Facebook is launching a new investigation into potential bias within its algorithms, as it works to improve its systems in response to the #BlackLivesMatter movement, and in light of its recent civil rights audit.
As reported by The Wall Street Journal, both Facebook and Instagram will launch new examinations of their core algorithms.
As per WSJ:
“The newly formed “equity and inclusion team” at Instagram will examine how Black, Hispanic and other minority users in the U.S. are affected by the company’s algorithms, including its machine-learning systems, and how those effects compare with white users, according to people familiar with the matter.”
Facebook will establish a similar team for its main app.
As noted, the move comes in response to the rising calls for improved representation on all levels, after the recent #BlackLivesMatter protests, while Facebook’s own civil rights audit, conducted over two years, and published earlier this month, found various concerns with the platform’s systems, including the potential for algorithmic bias.
As per the report:
“Because algorithms work behind the scenes, poorly designed, biased, or discriminatory algorithms can silently create disparities that go undetected for a long time unless systems are in place to assess them.”
Facebook’s algorithms have inadvertently facilitated discriminatory processes in the past. Back in 2016, a report from ProPublica showed that it was possible to use Facebook’s ‘ethnic affinities’ demographic segmentation to eliminate specific racial groups from your ad reach, which is in violation of federal laws.
Facebook subsequently suspended the ability to target ads by excluding racial groups, yet, at the time, Facebook also noted that many ad targeting options like this were being built by Facebook’s machine learning systems, based on usage trends. As such, they were more a result of the algorithm providing options based on the available data, as opposed to Facebook deliberately facilitating such.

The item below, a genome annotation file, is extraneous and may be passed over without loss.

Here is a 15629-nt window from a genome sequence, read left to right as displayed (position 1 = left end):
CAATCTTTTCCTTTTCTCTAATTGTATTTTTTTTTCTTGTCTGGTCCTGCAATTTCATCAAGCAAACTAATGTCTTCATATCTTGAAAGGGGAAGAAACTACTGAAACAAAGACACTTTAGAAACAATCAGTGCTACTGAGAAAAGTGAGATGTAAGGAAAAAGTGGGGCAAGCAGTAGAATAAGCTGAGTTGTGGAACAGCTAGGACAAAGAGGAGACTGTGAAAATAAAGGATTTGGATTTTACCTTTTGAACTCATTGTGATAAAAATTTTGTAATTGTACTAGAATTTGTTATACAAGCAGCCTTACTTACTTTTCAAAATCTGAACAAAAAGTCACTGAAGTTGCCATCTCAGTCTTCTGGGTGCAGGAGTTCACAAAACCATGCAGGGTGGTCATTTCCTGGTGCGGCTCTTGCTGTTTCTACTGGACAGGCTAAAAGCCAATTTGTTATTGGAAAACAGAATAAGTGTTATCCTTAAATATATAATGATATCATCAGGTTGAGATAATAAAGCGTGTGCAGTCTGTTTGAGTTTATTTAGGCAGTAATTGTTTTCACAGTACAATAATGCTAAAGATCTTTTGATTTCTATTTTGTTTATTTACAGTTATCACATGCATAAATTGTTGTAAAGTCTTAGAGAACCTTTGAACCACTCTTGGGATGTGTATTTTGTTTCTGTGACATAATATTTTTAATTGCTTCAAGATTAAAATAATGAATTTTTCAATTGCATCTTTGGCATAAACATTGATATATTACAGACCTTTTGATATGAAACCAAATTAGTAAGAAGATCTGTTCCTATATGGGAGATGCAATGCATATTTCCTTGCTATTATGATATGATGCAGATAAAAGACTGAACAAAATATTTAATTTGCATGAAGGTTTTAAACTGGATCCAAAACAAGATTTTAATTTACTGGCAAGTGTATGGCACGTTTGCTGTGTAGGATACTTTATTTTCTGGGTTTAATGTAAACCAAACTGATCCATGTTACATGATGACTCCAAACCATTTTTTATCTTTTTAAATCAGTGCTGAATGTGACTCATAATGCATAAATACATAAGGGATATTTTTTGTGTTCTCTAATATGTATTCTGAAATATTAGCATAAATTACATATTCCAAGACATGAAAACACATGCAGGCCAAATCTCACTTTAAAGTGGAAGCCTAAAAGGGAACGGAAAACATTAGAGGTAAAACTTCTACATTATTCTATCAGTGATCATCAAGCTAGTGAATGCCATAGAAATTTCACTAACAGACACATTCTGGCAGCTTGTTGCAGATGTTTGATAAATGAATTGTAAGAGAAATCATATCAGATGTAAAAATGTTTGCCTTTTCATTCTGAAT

Facebook eventually removed all potentially discriminatory targeting options for housing, employment, or credit ads last year. But even then, experts noted that any algorithmically defined system remains susceptible to inherent bias, based on the input data set.
As per Pauline Kim, a professor of employment law at Washington University:
“It’s within the realm of possibility, depending on how the algorithm is constructed, that you could end up serving ads, inadvertently, to biased audiences.”
That’s because the system is reading the data as it’s input.
As a basic illustration, if your company hires more white people, there’s a chance that an algorithm, looking to display your job ads to candidates, would only serve your job ads only to white users, based on the data it has available.
Essentially, the concern is that any algorithm based on real-world data will always reflect current-world biases, and Facebook won’t be able to detect such within its processes without conducting a full examination of its systems.
This is a significant concern, and it’s good to see Facebook looking to address such, particularly given that it was a key focus of the recent civil rights audit.
If Facebook can improve its systems, and weed out algorithmic bias, that could go a long way to improving equality, while the lessons learned may also help other platforms address the same in their own systems.
The move may also help Facebook repair relations with civil rights groups, who have to lead a boycott of Facebook ads in July over the company’s refusal to address hate speech posted to the network by US President Donald Trump.
There’s a long way to go on this front, but addressing key elements like this could help Facebook show that it’s taking its responsibilities seriously in this respect.